3D printing is about to take a small step for man and a giant leap for manufacturing. A printer designed by a Silicon Valley-based startup called Made in Space will be carried into orbit aboard SpaceX Five later this summer.
There, in microgravity conditions similar to those on the International Space Station, the printer will create a series of objects as part of a proof of concept demonstration. Made in Space is staying mum about exactly what will be printed, but regardless of what it makes, the results will represent a move toward a new era of space exploration.
“The notion that you don’t have to be dependent on what you brought with you, and that you could become a self-sufficient enterprise, is very exciting,” says Made in Space’s marketing and communications manager, Grant Lowery.
At the moment, scientists and astronauts are utterly dependent on the tools and materials that come with them on their expeditions. Bringing materials into space costs about $50,000 a pound, and you can’t exactly order replacements on Amazon if something breaks or goes missing.
As a result, the aerospace industry is aggressively exploring the possibilities of 3D printing.
An Austin, Texas-based company called the Systems and Materials Research Consultancy won money from NASA to study the prospect of printing food, and researchers at the University of Southern California are investigating a process called contour crafting, which would enable robots to print structures like lunar bases using little more than the moon’s soil.
But manufacturing things that will be used in space exploration is very different from printing a paperweight in your MakerBot.
“In the aerospace industry,” cautions Eric Baumann, an aerospace engineer with NASA, “people get hurt if you fail.”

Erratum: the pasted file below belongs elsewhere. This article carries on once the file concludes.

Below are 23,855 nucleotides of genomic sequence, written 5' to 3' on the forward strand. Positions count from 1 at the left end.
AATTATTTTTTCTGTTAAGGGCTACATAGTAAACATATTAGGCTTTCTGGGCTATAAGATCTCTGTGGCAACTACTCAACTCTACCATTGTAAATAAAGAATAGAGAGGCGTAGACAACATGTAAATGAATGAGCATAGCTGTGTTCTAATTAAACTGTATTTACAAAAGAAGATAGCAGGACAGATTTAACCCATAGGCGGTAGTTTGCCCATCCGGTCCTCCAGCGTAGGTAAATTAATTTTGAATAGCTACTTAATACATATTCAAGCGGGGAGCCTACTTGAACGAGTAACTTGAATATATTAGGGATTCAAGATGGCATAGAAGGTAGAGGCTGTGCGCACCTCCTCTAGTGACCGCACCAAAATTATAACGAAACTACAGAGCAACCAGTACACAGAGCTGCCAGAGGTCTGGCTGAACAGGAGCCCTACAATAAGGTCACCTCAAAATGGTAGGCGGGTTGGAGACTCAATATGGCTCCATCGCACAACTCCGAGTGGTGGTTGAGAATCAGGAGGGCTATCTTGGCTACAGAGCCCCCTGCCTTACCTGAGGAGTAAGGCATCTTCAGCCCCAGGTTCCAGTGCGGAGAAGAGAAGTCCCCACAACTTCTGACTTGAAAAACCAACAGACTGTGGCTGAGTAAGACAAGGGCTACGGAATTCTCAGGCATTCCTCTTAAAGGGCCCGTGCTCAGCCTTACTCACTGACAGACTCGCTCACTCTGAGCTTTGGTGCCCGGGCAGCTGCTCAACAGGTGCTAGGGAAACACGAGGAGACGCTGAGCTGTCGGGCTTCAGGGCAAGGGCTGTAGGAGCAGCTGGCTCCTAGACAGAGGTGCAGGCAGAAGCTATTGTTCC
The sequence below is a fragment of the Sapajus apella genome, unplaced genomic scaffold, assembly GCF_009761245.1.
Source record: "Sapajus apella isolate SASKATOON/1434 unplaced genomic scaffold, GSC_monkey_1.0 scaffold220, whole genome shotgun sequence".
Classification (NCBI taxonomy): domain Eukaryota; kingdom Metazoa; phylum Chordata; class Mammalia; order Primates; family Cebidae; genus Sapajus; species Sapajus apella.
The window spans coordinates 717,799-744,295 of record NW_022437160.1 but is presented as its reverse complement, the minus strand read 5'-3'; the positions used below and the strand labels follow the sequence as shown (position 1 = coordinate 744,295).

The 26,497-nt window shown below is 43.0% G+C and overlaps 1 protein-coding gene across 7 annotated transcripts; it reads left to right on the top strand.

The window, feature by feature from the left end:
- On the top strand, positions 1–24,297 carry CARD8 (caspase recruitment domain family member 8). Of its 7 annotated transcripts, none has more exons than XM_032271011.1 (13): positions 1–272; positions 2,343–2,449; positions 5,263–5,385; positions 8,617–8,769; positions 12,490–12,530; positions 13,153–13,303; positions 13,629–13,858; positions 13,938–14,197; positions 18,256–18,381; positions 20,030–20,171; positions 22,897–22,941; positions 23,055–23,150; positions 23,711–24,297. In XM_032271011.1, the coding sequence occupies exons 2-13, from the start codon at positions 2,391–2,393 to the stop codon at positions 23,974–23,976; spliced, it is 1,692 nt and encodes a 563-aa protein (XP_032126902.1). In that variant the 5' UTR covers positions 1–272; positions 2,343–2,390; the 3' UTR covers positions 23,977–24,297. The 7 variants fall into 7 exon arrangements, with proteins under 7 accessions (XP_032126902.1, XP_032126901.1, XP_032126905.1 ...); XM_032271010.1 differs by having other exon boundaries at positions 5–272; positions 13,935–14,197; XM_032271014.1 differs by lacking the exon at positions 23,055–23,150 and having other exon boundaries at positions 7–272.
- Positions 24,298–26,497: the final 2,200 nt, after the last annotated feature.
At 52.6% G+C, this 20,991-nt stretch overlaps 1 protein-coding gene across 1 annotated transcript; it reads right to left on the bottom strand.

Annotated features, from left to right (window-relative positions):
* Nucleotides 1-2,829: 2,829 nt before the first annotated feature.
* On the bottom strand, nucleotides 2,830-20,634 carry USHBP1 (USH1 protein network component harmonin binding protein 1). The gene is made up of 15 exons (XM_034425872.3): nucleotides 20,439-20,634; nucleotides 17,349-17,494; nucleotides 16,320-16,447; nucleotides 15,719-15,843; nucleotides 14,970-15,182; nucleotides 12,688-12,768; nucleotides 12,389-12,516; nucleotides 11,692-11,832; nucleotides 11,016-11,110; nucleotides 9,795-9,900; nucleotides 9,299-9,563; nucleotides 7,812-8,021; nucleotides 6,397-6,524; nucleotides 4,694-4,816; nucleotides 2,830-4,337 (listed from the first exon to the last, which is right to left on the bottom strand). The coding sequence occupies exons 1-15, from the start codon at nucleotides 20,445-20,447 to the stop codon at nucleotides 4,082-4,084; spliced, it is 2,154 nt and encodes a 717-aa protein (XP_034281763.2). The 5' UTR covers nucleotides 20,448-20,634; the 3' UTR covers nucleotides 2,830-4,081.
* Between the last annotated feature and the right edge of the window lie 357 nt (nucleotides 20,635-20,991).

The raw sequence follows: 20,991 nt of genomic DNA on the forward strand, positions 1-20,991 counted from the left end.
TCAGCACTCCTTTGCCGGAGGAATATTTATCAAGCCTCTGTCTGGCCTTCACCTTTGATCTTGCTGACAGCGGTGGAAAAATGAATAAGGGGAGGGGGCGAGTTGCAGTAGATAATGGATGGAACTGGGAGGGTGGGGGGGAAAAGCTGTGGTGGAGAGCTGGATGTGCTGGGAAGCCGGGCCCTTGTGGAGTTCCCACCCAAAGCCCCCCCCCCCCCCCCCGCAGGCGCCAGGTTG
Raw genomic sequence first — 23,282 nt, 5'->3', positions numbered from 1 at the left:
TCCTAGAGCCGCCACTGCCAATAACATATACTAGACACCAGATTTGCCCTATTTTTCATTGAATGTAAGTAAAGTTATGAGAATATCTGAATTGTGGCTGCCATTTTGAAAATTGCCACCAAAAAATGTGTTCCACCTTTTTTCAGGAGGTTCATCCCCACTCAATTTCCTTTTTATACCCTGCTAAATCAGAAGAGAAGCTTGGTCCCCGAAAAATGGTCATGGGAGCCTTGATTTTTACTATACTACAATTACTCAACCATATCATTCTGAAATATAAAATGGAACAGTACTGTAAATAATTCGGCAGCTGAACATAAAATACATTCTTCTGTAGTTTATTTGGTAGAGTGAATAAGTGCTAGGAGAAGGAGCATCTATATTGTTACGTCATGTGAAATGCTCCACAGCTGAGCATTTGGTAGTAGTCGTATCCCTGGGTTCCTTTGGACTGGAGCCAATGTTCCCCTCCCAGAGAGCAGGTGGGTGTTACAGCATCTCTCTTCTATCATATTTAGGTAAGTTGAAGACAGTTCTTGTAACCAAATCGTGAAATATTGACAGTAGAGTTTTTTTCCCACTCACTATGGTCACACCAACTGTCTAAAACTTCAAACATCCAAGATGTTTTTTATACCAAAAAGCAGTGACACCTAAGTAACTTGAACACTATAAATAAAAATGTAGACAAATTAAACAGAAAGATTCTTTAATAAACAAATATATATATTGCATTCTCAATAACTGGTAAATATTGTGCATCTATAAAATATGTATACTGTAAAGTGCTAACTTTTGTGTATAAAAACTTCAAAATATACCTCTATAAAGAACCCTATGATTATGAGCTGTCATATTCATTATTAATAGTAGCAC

Unlike the materials currently used to build rockets, space ships or other tools used in space, 3D printing materials (and the machines that make them) have not yet been subjected to an adequate range of tests.
Unanswered questions abound
Can you use a printer’s powder if it’s exposed to moisture? What if it sits out for too long? How far apart are its molecules after the powder’s been “printed”?
After all that research and testing is done, researchers could start manufacturing things. Potentially even with raw materials found in space and on the moon. Lowery says scientists are already figuring out how to use regolith, a kind of space dust that’s found all over the surfaces of the moon and Mars, as a 3D printing material.
“We see it as the foundation of an ecosystem in many ways,” Lowery says. “It should provide the ability to build small parts and tools, but larger structures too. One day, we could be seeing large-scale solar-powered space arrays.”
At that point, the sky’s no longer the limit.
Original story by Max Willens, published on Forbes PTCVoice. Image courtesy of Made in Space.